Yesterday afternoon I had been emailed a version of the Comics A-D text file that had been edited and marked-up by the Purchasing team. I opened up that file, opened up the database, then went through and made sure the changes the buyers had indicated had been made in the database. I also found several errors that I had made that they had not marked, and I corrected those. All told, this took a good hour, and once I finished that I had to do another pass through the database and set art flags. Finished, I emailed the edited Word document to the designers, and “Prep A-D for Layout” wax X-ed off on my list.
Now quarter to twelve, I felt like stretching my legs again. I went outside. It was foggy and rather grim. I went to the mailboxes and, on the way, met an older neighbor who lives across the way. I stopped where I was, a good twelve feet distant from her, and, gesturing with my hands to indicate space between us, said, “Social distancing.”
She gave me a quizzical look. “What?”
“Social distancing,” I said, still making weird hand gestures. “You know, the virus. I don’t want to infect you if I have it.” I didn’t add, “I don’t want you to infect me if you have it.”
Realization dawned on her face. “Oh. Oh, yes. That’s good. Yes. They don’t want me to come into work for the next two weeks because of it.”
“That’s a good idea,” I said, nodding.
She passed well clear of me, and when she entered the laundry facility I continued down the steps to the mailboxes. There was no real mail to speak of, just the Dallastown biannual newsletter. I didn’t even look at it, as it certainly lists activities for the next two months that aren’t likely to happen now. Would the Dallastown Memorial Day parade even happen? I wondered.
I looked to the other hill, but it was lost in the fog.
I fixed some cereal for lunch, took leftover chili out of the freezer to thaw for dinner, and put on a pot of water to boil for tea. Then I went back to the “office” and started in on my next task, writing the text for the collectibles section.
I won’t describe the process as it’s tedious, but it went quickly. It was only 38 items, and probably a half dozen of them were lanyards. Just as I wrapped up my work on the section and crossed it off my list, ready to send it to the buyer, I received an enamel from the buyer that she had another ten items or so to add, and would that be a problem? No, of course it wasn’t, I replied. Just add them, and email me when they’re in the database, and I’ll go in and fix them.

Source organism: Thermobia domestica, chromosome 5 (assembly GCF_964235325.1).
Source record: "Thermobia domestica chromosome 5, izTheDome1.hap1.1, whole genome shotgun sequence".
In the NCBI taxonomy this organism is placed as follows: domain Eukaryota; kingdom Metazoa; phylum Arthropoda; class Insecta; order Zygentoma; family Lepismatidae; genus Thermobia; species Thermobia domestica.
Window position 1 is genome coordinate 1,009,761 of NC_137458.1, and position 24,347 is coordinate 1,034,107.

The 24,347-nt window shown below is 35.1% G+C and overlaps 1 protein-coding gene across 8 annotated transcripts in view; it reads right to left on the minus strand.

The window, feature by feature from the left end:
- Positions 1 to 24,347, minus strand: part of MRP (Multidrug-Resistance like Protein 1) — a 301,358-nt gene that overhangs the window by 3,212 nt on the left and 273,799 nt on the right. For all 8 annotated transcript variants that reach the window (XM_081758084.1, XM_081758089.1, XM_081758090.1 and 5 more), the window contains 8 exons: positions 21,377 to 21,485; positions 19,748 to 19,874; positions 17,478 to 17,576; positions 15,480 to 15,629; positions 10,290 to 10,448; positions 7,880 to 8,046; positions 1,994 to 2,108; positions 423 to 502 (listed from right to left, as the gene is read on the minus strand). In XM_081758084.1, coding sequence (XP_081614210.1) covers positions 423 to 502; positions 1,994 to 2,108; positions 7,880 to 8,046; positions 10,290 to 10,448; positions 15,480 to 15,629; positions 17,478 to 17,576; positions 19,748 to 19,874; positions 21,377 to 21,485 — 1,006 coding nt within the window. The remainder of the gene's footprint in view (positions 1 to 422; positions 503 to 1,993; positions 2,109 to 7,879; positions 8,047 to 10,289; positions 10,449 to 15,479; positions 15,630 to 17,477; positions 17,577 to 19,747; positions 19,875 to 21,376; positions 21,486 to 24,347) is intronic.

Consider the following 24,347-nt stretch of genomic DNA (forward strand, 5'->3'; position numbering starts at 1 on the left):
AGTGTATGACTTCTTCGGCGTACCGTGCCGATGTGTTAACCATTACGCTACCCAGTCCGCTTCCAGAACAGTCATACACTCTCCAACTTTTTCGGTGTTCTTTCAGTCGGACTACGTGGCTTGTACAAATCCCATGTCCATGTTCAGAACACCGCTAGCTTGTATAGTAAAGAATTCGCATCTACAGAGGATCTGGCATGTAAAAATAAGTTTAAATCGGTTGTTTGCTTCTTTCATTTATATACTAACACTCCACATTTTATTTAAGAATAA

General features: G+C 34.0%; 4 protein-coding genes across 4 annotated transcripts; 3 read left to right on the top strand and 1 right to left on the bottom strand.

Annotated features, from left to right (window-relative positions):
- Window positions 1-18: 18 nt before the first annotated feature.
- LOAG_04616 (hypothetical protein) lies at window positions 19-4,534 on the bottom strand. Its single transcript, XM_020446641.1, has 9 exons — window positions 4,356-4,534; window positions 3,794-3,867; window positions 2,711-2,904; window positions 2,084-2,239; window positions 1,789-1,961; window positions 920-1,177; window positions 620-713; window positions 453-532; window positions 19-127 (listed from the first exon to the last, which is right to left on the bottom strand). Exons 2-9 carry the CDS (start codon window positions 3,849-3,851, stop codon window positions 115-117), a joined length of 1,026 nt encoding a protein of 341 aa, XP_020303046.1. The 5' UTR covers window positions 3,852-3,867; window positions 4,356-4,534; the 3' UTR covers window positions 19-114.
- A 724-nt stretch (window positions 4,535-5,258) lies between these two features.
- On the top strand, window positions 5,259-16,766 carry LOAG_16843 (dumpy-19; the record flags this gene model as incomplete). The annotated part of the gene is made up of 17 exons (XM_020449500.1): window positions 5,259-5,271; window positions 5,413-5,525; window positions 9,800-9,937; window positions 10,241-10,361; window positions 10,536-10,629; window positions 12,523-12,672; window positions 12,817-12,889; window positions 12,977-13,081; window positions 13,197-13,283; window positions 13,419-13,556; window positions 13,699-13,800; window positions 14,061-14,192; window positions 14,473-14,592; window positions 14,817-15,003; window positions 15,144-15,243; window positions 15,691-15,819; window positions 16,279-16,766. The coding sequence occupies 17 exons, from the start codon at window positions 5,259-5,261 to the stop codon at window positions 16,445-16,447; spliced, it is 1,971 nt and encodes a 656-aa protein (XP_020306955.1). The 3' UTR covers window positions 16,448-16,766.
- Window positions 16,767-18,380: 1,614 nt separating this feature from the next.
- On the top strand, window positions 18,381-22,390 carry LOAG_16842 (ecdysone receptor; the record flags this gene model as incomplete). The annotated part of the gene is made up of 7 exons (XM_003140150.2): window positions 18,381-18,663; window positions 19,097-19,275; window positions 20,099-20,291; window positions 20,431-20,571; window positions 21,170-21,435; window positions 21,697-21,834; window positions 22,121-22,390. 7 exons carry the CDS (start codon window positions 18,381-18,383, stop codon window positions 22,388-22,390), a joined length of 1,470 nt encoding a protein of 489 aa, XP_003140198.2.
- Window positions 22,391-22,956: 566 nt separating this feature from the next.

As of five o’clock, these ten items still weren’t in the database. The bulk of the work on my end is done, though, and I’ll probably only need another fifteen minutes tomorrow for it to be well and truly done.
Import Toys would not be done as quickly; that section has almost three hundred items. I dove into that without expecting to finish it today. If I reached the halfway point, that would be a good outcome I listened to a number of things as I worked — Carbon Leaf, Sarah White, Kari Johnsrud’s jazz album of Mr. Rogers songs, a BBC Radio 4 documentary on The Bonzo Dog Doo-Dah Band hosted by Neil Innes. And by about 3:30, I had reached the halfway point in the imports section.
As I’d been working on imports, an email came in the games section was ready to be written. Since I’d reached the goal I’d set, and since for mental health I felt I should work on something else, I moved over to the games. It seemed like a lot at first — about a hundred items — but about half of them, all miniatures of various sorts, could be grouped together easily into about five listings. They were at the end, but I did those first, then looped back to the beginning and worked my way back to where I’d started. I took a word count, saved the file, and emailed it to the buyer. All told, working on the games took about an hour and half.
It was now close to 5:30. I’d been a busy little beaver; the day’s word count stood over 15k. I wrote my editor an update on where I was on my various projects. I then opened up Microsoft Teams and left my department a single line status before “leaving” for the day:
Nostromo… signing off…